I've been noticing that whenever I build something that does an interesting transformation (can't go into more detail than that, sorry) to some peice(s) of data, I inevitably get requests to do a similar transformation on data from a completely different source. The inputs are provided in the form of large CSV text dumps from database tables, and almost always is in formats other than what my original program expects, since it contains key identification data to allow the output to be uploaded back to the database.
While I am not complaining (it's definitely good to have one's work be considered useful by one's colleagues), it becomes tedious to write wrappers that take these different formats, extract the information I need to process, and writes back the output, preserving the key identification data to write back into the output. So for quite a while now, I have been toying with the idea of building a wrapper that allows me to do SQL like transformations on flat files.
In this post, I show some Python code to do cartesian joins to denormalize an arbitary number of flat files into a single one. Conceptually, what I am after is to do something along these lines:
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select * from table_a a, table_b b, table_c c, ... where a.col1 = 'foo' and b.col2 = 'bar'
The idea is to denormalize the tables into one flat file. I could do it fairly simply by nesting for loops, something like this (pseudo-code):
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for row_a in table_a: for row_b in table_b: for row_c in table_c: sepchar.join([row_a, row_b, row_c])
However, I don't know the number of flat files I will be denormalizing until runtime, so the above approach won't work.
Another issue is the size of the files. They are expected to be large enough so sucking then into in-memory lists is not practical. Python supports Generators, which allows you to iterate through a file and return a line to a caller, without the caller having to maintain the state and restoring it on the next call (the yield keyword). David Beazly has a nice presentation (PDF) along with some code samples that explains this in more detail. So I built my own FileIterator object that produces an infinite generator on the flat files (ie, if it reaches EOF, it reopens the file and goes back to returning lines).
Here is the code. This Python recipe has some code which looks like it does something similar, but I ended up rolling my own because my needs were slightly different.
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#!/usr/bin/python # Computes a projection over an arbitary number of comma-separated # text files. class FileIterator(): """ A generator which recurses infinitely through a flat file. If EOF is reached, then it reopens the file and starts again from the beginning. All generators but the first one will be closed and reopened. The first one will terminate on EOF because otherwise this program will run in an infinite loop. """ def __init__(self, filename): self.filename = filename self.infile = open(filename, 'rb') def nextLine(self): while (True): try: line = self.infile.readline()[:-1] except ValueError: self.infile = open(self.filename, 'rb') continue if (line == ''): break yield line self.infile.close() def project(filenames): """ Delegates to the recursive _project method (see last line) """ def _project(fileIterators, sepchar="|", fline=None): """ Private recursive method to iterate through the generator outputs in reverse and build up the final results. """ last = fileIterators[-1] for line in last.nextLine(): if (len(fileIterators) == 1): print sepchar.join([line, fline]) else: rest = fileIterators[:-1] if (fline is None): _project(rest, sepchar, line) else: _project(rest, sepchar, sepchar.join([line, fline])) _project(map(lambda f: FileIterator(f), filenames)) def main(): """ Test code """ filenames = ["/tmp/aa1", "/tmp/aa2", "/tmp/aa3", "/tmp/aa4"] project(filenames) if __name__ == "__main__": main()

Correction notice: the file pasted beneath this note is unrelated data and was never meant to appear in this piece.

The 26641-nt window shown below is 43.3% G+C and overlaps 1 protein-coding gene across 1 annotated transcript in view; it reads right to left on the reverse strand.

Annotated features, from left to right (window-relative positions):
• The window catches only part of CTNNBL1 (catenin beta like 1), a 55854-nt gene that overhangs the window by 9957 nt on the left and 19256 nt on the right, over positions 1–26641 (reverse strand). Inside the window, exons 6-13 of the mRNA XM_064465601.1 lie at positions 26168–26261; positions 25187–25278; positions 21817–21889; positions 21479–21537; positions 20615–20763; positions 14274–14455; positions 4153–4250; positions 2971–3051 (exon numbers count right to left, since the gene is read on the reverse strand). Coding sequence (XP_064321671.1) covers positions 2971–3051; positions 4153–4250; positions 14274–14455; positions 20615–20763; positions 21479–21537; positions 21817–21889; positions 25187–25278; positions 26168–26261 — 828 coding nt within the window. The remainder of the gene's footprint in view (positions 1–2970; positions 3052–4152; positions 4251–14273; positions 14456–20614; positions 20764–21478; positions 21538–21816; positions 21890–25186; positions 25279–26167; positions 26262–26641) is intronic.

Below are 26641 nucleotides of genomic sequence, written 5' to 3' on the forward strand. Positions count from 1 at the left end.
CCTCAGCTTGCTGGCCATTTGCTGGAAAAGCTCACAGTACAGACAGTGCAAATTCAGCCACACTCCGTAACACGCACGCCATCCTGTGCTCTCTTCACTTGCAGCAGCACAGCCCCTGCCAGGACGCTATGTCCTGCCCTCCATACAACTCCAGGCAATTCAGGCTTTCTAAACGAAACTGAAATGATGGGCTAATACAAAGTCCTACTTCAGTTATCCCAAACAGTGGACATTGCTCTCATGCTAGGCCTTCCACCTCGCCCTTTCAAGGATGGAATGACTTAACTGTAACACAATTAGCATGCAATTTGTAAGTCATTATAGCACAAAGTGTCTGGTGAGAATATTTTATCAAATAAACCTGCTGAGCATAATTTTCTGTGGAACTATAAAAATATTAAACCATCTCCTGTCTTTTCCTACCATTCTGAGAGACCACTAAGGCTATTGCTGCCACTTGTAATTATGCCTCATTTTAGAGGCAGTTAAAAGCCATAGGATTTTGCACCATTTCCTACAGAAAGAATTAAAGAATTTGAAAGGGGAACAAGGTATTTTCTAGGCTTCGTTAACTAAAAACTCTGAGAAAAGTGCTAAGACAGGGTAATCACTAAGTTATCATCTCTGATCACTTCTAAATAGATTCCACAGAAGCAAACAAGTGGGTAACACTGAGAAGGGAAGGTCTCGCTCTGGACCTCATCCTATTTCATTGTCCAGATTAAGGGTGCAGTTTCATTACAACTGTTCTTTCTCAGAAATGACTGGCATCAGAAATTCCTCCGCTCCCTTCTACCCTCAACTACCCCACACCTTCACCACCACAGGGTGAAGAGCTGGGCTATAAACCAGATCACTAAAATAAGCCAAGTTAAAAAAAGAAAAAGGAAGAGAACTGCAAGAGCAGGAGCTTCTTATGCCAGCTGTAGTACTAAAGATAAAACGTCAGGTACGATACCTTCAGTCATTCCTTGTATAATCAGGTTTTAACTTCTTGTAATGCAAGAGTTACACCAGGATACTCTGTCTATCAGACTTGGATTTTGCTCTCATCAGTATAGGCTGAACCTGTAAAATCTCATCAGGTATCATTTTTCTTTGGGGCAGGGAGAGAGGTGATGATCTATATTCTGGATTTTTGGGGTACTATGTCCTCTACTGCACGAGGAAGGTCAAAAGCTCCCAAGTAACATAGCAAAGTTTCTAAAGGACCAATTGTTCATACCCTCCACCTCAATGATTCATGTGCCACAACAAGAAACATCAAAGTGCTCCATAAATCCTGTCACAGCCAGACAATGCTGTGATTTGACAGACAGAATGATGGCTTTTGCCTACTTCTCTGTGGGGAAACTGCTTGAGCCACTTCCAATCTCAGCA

The main workhorse in here is the project function which delegates to a private _project function that does the actual recursion.
Here are my input files that I used for testing, and some lines from the output file, that will help you to figure out how the program works.
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file: /tmp/aa1 a1 a2 a3 file: /tmp/aa2 b1 b2 b3 file: /tmp/aa3 c1 c2 c3 file: /tmp/aa4 d1 d2
Which produces the following output:
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a1|b1|c1|d1 a2|b1|c1|d1 a3|b1|c1|d1 a1|b2|c1|d1 a2|b2|c1|d1 a3|b2|c1|d1 a1|b3|c1|d1 a2|b3|c1|d1 a3|b3|c1|d1 ...
As you can see, the last file in the array is opened first, and used as a pivot for the previous file, and so on, until there are no more files left, at which point, the joined line is printed out.